From the more explicit song titles like Minas Morgul to mentions of Brandywine in Homecoming, Middle-Earth is inescapable on the Finns' comeback album. Orcrist - named for Thorin II Oakenshield's sword in The Hobbit - takes the cake however, combining epic symphonic metal chops with a spoken word passage lifted directly from The Hobbit itself.
6. Rush - Rivendell (Fly By Night, 1975)
So, look: there's an awful lot of prog out there inspired by Tolkien, we dare say almost as much as metal. So if we're picking one from the bunch and moving on, it has to be the Canadian kings, Rush.
Avowed Tolkien fan Neil Peart wasn't above slipping references to Lord Of The Rings into his work whilst also using the songs to explore wider topics. While The Necromancer is a prime example (and is supposedly named for the name given to Sauron in The Hobbit), more explicit is Rivendell - a gentle folk-style song that reimagines the home of the elves as a utopian paradise.
5. Sacrilege - Shadow From Mordor (Behind The Realms Of Madness, 1985)
Influential on the likes of Bolt Thrower and Napalm Death, early crust/grindcore innovators Sacrilege generally sang about the ills of this world, with poverty, environmental destruction and annihilation all frequent lyrical topics on the band's debut album.
Shadow From Mordor uses the titular hotbed of evil as an allegory for those same themes, even slipping in a cheeky reference to Durin's Bane - the Balrog. "Like Durin's Bane, rising up from the deep/There is evil at work while the people do sleep". A band most definitely ahead of the game.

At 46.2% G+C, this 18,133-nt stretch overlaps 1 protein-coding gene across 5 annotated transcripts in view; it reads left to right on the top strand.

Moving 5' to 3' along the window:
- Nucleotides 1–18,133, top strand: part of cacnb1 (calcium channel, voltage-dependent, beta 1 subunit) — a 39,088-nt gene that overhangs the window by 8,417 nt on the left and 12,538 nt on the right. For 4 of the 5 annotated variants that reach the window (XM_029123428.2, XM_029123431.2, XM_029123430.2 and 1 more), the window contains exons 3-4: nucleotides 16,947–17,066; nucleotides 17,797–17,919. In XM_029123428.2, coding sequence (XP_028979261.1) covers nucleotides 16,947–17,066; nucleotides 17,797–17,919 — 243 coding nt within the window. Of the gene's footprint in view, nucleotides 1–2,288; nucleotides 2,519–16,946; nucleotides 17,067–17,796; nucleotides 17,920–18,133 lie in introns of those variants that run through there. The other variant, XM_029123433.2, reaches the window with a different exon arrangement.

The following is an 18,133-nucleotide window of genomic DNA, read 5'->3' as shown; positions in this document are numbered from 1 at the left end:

4. Reverend Bizarre - Cirith Ungol (In The Rectory Of The Bizarre Reverend, 2002)
Named for the fortress Sam retrieves a paralyzed Frodo from in Lord Of The Rings, Finnish doom merchants Reverend Bizarre afford Cirith Ungol the perfect level of dread for a fortress filled with orcs right on Sauron's doorstep.
The final song on their 2002 debut In The Rectory Of The Bizarre Reverend, the song is packed with references to Tolkien's world. Lines like "An army under the ring/They raised their banners for Him" make it fairly explicit, but its the reading of the inscription on the one ring in its native Black Speech at the end of the song that really drives the Middle-Earth lore home.
3. Cradle Of Filth - An Enemy Led The Tempest (Damnation And A Day, 2003)
At first glance, the lyrics to Cradle Of Filth's An Enemy Led The Tempest are pretty straightforward: it's about the fall of Lucifer, right? Only, it's the mention of a Balrog in "Enraged, he raved in Balrog howl/Upon the storm firstborn of sin" that throws a curveball into the mix, Dani Filth using his literary knowledge to suggest the song could as easily reference Morgoth, Middle-Earth's own variant of Satan.
2. Led Zeppelin - Ramble On (Led Zeppelin II, 1969)
Much more explicit in its references to Middle-Earth, Led Zeppelin's Ramble On is sonically closer to something you might hear on a late-60s Rolling Stones record than their usual fare.
It's the third verse where it all goes ring-shaped; "'T was in the darkest depths of Mordor/I met a girl so fair/But Gollum, and the evil one/Crept up and slipped away with her." It's not the only song in Zeppelin's cache to doff its cap to Tolkien either; Misty Mountain Hop is pretty on the nose about it, while The Battle Of Evermore references Ringwraiths. Even Stairway To Heaven is said to contain a few pearls of Tolkien...
1. Blind Guardian - Into The Storm (Nightfall On Middle-Earth, 1998)
The absolute gold standard when it comes to metal bands singing about Tolkien, Blind Guardian's 1998 opus Nightfall On Middle-Earth is a concept album based entirely around The Silmarillion.
Spoken word narration, massive riffs and cheeser than a gorgonzola avalanche, Nightfall is everything brilliant and OTT about Blind Guardian. We don't fancy its chances popping up in the Amazon series though - even if it does cover some of the same period. More's the pity.